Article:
TV dramas make history tolerable

Photo by Sara Schmitt

I hated history class in school. Names and dates only served to boost the long-gone egos of those who used to be in charge. Nothing could make me care. Television proved me wrong.

History class made me memorize that Columbus sailed the ocean blue in 1492 but not that he started the Trans-Atlantic slave trade. It had me learn Egyptian mythology to death but didn’t mention any of the rest of Africa. It taught that Grover Cleveland served two non-consecutive terms but didn’t say a single thing about what he did. History class was random, incomplete and a waste of time. On the other hand, television brings empathy, one of the hundred things textbooks are useless for. It makes people care.

Class taught me that the Battles of Pharsalus, Philippi and Actium existed, and that was about it. Then I watched “Rome.”

I learned that Henry VIII split the Church, but I never bothered reading the names of his wives or even how many I’s were in his Roman numeral. Then I watched “The Tudors.”

It was briefly mentioned that “there was corruption in the Church circa 1500 A.D.,” and Cesare Borgia was brought up once as a minor character. Then I watched “The Borgias” and then “Borgia.”

Now, I can give the political climate leading up to each Roman battle. I can name Henry’s six wives in order — which was a Quiz Bowl question in eighth grade. I realize that “corruption in the Church” and papal nepotism, lechery, debauchery and greed carry different weights and that Cesare was kind of important.

The only reason I know any of this is that HBO, Showtime and Netflix put more effort into each of those 127 hours of television than 12 years of history teachers ever put into their lectures. Obviously, that’s an unfair comparison: my junior-year history teacher hand-wrote notes on the projector glass for half a year before learning he could just project his notes directly. That took immeasurable effort on his part.

Premium TV has money to dump to make any show good, sure. But good TV is not great TV, and great TV is what people remember, research and rewatch. For example, the director of “Rome,” Bruno Heller, kept James Purefoy’s standout performances on ice during season one to channel how actual Marc Antony felt during the First Triumvirate, when Julius Caesar didn’t let him do anything fun. This made for an amazing season two where Purefoy/Antony commanded the screen as triumvir, finally in charge. And it worked: I will never forget Antony’s mindset from the defeat of Vercingetorix in Gaul all the way to his final moments in Egypt. History Channel has nothing on that.

Seeing Philippi with real humans instead of as words in a textbook made the battle stick for me. Seeing Brutus and Cassius with an army made me realize they actually did something after killing Caesar. Sure, Brutus did not actually go mano a 18,000 in real life, but him going out like a G is permanently etched in my brain. The factual context of the battle is in my long-term memory. That is not memorization; that’s learning, an event foreign to history class.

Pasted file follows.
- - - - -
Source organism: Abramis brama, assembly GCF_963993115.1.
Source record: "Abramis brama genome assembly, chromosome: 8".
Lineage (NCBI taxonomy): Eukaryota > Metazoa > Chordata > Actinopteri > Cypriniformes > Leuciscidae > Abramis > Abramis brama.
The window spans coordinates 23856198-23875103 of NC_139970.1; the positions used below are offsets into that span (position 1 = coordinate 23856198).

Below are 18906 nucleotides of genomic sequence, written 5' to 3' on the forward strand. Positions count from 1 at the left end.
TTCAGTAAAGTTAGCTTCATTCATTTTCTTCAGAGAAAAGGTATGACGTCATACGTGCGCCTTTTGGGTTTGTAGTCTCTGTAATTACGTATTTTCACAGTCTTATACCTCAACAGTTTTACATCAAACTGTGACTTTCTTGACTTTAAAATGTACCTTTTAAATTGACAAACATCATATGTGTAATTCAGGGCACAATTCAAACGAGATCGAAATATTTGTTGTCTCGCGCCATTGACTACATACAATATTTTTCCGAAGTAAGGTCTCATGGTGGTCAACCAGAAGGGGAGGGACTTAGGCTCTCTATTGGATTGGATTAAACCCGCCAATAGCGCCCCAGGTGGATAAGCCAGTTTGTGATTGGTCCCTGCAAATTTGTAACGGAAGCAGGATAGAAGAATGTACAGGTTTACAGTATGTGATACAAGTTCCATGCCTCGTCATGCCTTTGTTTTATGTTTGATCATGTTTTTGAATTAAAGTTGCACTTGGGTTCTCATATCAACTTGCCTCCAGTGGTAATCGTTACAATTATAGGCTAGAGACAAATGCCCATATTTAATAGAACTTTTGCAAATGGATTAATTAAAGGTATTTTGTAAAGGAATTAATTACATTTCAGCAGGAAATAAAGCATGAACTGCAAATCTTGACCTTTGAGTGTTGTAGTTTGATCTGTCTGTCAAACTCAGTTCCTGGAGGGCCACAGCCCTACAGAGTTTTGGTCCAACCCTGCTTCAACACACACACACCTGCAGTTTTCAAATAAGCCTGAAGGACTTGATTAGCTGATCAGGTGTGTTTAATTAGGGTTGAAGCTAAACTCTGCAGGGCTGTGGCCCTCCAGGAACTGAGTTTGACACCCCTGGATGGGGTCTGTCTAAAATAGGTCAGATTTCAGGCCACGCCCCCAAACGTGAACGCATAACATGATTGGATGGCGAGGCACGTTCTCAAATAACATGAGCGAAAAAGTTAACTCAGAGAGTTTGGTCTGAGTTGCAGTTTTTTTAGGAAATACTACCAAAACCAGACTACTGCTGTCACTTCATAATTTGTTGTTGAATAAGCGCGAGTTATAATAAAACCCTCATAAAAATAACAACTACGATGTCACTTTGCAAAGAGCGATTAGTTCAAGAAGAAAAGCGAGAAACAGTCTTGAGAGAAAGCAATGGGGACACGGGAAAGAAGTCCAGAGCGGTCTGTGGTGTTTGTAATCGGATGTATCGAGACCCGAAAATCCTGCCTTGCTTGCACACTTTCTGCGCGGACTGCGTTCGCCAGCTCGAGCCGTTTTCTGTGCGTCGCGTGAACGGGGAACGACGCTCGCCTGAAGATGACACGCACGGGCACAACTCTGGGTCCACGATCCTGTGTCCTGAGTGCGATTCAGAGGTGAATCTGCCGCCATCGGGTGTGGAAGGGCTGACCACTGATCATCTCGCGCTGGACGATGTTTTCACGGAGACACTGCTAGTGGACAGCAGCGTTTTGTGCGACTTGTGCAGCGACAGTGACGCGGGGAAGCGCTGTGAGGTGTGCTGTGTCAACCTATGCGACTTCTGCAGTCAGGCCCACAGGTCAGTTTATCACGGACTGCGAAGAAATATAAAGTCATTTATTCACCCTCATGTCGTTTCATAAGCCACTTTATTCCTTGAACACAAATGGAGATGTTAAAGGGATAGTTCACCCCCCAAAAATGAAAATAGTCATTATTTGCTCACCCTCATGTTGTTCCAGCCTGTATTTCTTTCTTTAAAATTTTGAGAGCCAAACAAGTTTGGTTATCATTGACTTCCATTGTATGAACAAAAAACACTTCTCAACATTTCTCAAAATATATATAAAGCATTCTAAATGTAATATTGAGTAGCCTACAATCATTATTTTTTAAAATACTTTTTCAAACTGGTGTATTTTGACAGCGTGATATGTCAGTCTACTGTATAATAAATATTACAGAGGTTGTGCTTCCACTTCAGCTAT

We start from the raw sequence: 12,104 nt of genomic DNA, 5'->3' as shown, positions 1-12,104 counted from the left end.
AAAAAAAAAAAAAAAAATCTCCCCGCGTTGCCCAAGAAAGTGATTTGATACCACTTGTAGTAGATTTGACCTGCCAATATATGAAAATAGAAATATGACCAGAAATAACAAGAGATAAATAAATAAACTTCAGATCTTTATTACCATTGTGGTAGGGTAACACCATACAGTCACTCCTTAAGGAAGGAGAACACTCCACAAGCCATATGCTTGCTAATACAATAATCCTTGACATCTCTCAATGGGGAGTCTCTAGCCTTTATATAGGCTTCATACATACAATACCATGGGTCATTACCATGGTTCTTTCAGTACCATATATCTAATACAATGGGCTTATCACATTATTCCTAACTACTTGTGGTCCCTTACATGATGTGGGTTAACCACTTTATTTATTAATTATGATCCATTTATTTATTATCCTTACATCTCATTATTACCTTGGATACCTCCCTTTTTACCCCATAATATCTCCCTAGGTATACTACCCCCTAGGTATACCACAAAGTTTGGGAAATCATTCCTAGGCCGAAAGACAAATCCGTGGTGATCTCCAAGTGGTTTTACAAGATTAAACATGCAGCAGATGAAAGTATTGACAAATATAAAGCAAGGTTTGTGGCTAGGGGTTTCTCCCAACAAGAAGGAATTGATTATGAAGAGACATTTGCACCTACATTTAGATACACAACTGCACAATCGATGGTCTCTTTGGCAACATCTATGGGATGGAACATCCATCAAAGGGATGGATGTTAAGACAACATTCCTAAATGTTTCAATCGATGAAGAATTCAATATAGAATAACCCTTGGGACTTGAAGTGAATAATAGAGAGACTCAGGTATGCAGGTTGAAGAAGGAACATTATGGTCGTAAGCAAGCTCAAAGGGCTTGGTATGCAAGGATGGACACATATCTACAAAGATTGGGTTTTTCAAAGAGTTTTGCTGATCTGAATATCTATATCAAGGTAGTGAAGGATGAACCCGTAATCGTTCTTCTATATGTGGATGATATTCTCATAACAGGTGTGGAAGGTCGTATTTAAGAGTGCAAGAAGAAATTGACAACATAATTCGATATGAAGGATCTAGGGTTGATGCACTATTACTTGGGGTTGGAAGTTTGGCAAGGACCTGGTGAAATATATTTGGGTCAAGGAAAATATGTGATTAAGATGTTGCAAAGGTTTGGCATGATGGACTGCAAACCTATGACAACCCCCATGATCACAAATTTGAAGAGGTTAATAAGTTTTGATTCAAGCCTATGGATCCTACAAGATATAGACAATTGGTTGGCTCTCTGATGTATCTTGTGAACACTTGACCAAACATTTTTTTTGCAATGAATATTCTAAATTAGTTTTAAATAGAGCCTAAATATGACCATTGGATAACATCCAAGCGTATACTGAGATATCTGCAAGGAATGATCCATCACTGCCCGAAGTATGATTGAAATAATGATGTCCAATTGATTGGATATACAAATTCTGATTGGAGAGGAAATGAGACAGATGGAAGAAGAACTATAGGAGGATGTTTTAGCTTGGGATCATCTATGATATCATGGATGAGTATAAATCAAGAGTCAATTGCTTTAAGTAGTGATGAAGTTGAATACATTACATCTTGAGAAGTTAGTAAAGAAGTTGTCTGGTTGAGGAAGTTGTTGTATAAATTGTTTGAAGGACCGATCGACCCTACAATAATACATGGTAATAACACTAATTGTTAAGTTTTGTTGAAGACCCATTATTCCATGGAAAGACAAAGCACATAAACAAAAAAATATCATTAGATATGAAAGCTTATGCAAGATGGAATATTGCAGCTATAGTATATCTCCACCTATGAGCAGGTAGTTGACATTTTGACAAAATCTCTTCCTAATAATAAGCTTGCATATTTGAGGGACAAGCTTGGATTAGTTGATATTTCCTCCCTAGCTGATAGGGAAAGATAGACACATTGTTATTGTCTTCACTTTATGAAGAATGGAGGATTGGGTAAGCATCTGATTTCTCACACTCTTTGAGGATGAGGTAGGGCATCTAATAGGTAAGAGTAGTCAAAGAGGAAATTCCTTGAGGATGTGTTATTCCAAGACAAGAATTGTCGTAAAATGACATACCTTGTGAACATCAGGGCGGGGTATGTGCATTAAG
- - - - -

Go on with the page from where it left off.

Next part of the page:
Hey, maybe “Rome” was incorrect in suggesting that Caesarion was not the son of Caesar and was not killed as Octavian ordered. Yes, Henry VIII probably forced Anne Boleyn into marrying him rather than being actively seduced by her as portrayed in “The Tudors.” I really hope Caterina Sforza grabbed her gonads at Cesare during his siege of Forli as she did in both Borgia shows because that would have been hilarious.

Without these less-than-historical plot points, I would not have cared as much. So sprinkle TV history with rumors and dramatizations, make it interesting enough for a broader audience rather than just for career historians. Those who are inspired will do the research, fact-check and for once care about history, the most boring subject in history.

Since my first draft of this piece, Netflix released 10,000 shows, a few of which I’ve checked out. The coronation of Her Majesty the Queen set to Prince Edward’s narration in “The Crown” was one of the most transcendent things I have ever experienced: I had to pause for an hour after “Zadok the Priest” to reassess myself. I also realized her dad, King George VI, was the guy in “The King’s Speech,” which I must have tuned out all the details of. And now here I am, a month later at 3 a.m., watching video of Lilibet’s actual coronation and hoping I get invited to the next one.

“Medici” was as historically accurate as stealing the Declaration of Independence, but it inspired me to fact-check and then wonder why they did not make a show on Lorenzo the Great instead, opting for his boring granddad Cosimo — though maybe that will be season two.

“Roman Empire” is apparently a documentary (snooze), so I will not be learning about Commodus and the fall of the Roman Empire anytime soon. Good, perhaps; not great.

There is more than Eurocentric history in the annals, and there should be more than Eurocentric period dramas. Something barely historical like “The Get Down,” centered in 1977 South Bronx, is enough to get the cogs spinning on how real and violent but also musical and creative it was then and there.

Therefore, I am of the opinion that every significant past era from every culture that has ever been should eventually be a show on premium television.

Also that we watch TV instead of go to history class.